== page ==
Tuesday, November 4, 2008

Choosing a camera for shooting sports - Tuesday, Nov. 4, 2008

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Tuesday, Nov. 4, 2008

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Choosing a camera for shooting sports

QMy son plays on the basketball team. I'd like to get some action shots. All I want is a camera that is good enough to freeze the action. I don't even care about the zoom. Unfortunately, I haven't gotten much help at local stores. One salesman told me that the camera I need would cost at least $1,000. I'd like to spend $500 or less. Help!
—Bob in Johns Creek, GA

APhotographing sports can be a real challenge. And it sounds like you could use some good advice.

This is a great excuse to buy Casio's latest high-speed shooter. The EX-FH20 can capture 40 7-megapixel images in one second! You wouldn't have any trouble freezing action with it.

The EX-FH20 weighs in at a pricey $600, though. So, that puts it outside your budget. Fortunately, you don't need to spend this much on an appropriate camera.

I assume the salesman tried to steer you toward a digital SLR. These cameras are usually more expensive than point-and-shoots. But they really are better for shooting sports.

SLRs offer control

SLRs give you a lot of control. You can use different lenses, depending on your needs. You can select a higher ISO setting for greater light sensitivity. And the ability to choose a fast shutter speed is great for freezing action.

Of course, SLRs' internal workings are faster than most point-and-shoots. That means you can take more pictures faster.

I mention all this not for the purpose of recommending an SLR. Rather, these are things to consider when shopping for a point-and-shoot.

First, look for a camera with a decent optical zoom. Otherwise, you may not see your son well in the photos. You don't need a super-zoom. Something in the range of 5X to 10X will work. These designations may mean nothing to you. If so, check my tip.

Conversion lenses

I wouldn't let the zoom rating be a deal breaker, though. You can add conversion lenses to many point-and-shoot cameras. You can buy one that improves telephoto abilities. My must-read buying guide covers everything you should know about conversion lenses.

Next, look for a camera that offers complete control over its settings. You want to be able to adjust the ISO level. Higher numbers indicate greater sensitivity to light. That means you can take pictures faster.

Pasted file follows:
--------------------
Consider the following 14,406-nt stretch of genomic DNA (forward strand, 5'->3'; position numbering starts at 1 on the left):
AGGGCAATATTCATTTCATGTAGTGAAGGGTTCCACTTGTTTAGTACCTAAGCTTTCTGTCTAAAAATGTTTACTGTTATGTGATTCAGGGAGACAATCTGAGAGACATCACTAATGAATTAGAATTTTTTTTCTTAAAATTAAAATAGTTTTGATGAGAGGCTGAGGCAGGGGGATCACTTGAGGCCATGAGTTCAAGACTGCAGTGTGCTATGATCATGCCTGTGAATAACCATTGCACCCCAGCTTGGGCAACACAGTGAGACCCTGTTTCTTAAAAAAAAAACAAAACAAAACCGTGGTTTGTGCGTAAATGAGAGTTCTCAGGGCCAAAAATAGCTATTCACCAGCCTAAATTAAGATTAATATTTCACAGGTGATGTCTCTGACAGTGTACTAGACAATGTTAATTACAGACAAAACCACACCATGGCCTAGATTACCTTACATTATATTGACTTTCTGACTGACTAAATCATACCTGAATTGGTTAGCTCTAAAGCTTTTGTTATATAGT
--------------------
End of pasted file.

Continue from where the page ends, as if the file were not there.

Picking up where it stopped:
However, high ISO levels can add noise to your pictures. Some cameras are better at high ISO levels than others. So, read reviews online before settling on a camera. Professional reviews will cover picture quality at different ISO levels.

Shutter speed is perhaps more important than ISO levels. The camera you choose should have shutter-priority mode. You select a shutter speed. Then, the camera will adjust the aperture appropriately.

Shooting speed

Not all cameras are capable of fast shutter speeds. I would aim for a minimum speed of 1/2000th of a second.

Also, when comparing cameras, look at the shooting speed. This will be expressed in frames per second (fps). The more frames per second, the better. You may see two numbers listed under shooting speed. The second will be the burst rate.

What is the burst rate? Cameras store pictures in on-board memory before writing them to the memory card. That means you can take pictures in bursts. But, the buffer can only hold so many pictures before it must be emptied.

So, you may be able to take one frame per second in seven frame bursts. After you hit the limit, you can't take any more photos. That is, until the camera has emptied the buffer.

Be careful of resolution

Just be careful when looking at shooting speed. Some cameras let you boost shooting speed—by reducing image resolution. Manufacturers tout the fastest shooting speed in marketing materials.

You may find some or all of these features in a compact camera. But, many compact cameras have slow internal components. So, think big and bulky. You want an advanced point-and-shoot. These sometimes look more like SLRs than point-and-shoots.

An advanced point-and-shoot should give you all of the features I mentioned. Plus, it will have more muscle. You can expect faster reading and writing to memory cards. It will also have plenty of internal memory and faster shot-to-shot times.

As you would expect, you will be looking at higher-end point-and- shoots. But you should find something in the $300 to $500 range.

And now, specifics

Now, I'd bet you'd like some camera names! I would look at Canon's S5 IS ($350) and G10 ($500). If you like Nikon, look at the P80 ($400) and P6000 ($500).

Olympus also makes a couple of models that might suit you. Look at the SP-565 UZ ($400) and SP-570 UZ ($450). Don't limit yourself to these three manufacturers, though. You may find other cameras that will work well for you.

Now, I have a couple of other tips for you. First, buy a high-speed memory card. Why? My helpful tip explains all. Next, watch out for online scams. Camera buyers are at particular risk. Learn the warning signs in my need-to-know column.

You're buying this camera for one specific reason. That doesn't mean you can't have a little more fun with it! Visit my site for some excellent tips on improving your photo skills:

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Kim :)

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